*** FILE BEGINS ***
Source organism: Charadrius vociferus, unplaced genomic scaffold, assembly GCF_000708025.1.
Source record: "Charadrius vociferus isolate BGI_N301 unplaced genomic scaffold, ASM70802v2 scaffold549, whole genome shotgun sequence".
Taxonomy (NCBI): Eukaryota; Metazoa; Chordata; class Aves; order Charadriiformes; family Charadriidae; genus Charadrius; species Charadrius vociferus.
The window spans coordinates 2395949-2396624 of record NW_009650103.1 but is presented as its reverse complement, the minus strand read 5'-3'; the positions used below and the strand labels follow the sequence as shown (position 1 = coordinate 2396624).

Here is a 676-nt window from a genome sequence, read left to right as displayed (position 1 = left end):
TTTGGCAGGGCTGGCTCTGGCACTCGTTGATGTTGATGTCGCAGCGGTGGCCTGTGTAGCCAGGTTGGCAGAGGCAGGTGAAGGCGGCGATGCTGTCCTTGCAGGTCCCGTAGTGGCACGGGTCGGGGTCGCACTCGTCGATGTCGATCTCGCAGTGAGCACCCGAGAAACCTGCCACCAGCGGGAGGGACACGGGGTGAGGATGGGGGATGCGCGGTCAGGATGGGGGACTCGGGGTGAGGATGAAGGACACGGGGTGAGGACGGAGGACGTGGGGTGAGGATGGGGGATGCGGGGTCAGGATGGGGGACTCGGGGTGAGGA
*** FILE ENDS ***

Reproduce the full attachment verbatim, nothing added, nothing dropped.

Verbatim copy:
Source organism: Charadrius vociferus, unplaced genomic scaffold, assembly GCF_000708025.1.
Source record: "Charadrius vociferus isolate BGI_N301 unplaced genomic scaffold, ASM70802v2 scaffold549, whole genome shotgun sequence".
Taxonomy (NCBI): Eukaryota; Metazoa; Chordata; class Aves; order Charadriiformes; family Charadriidae; genus Charadrius; species Charadrius vociferus.
The window spans coordinates 2395949-2396624 of record NW_009650103.1 but is presented as its reverse complement, the minus strand read 5'-3'; the positions used below and the strand labels follow the sequence as shown (position 1 = coordinate 2396624).

Here is a 676-nt window from a genome sequence, read left to right as displayed (position 1 = left end):
TTTGGCAGGGCTGGCTCTGGCACTCGTTGATGTTGATGTCGCAGCGGTGGCCTGTGTAGCCAGGTTGGCAGAGGCAGGTGAAGGCGGCGATGCTGTCCTTGCAGGTCCCGTAGTGGCACGGGTCGGGGTCGCACTCGTCGATGTCGATCTCGCAGTGAGCACCCGAGAAACCTGCCACCAGCGGGAGGGACACGGGGTGAGGATGGGGGATGCGCGGTCAGGATGGGGGACTCGGGGTGAGGATGAAGGACACGGGGTGAGGACGGAGGACGTGGGGTGAGGATGGGGGATGCGGGGTCAGGATGGGGGACTCGGGGTGAGGA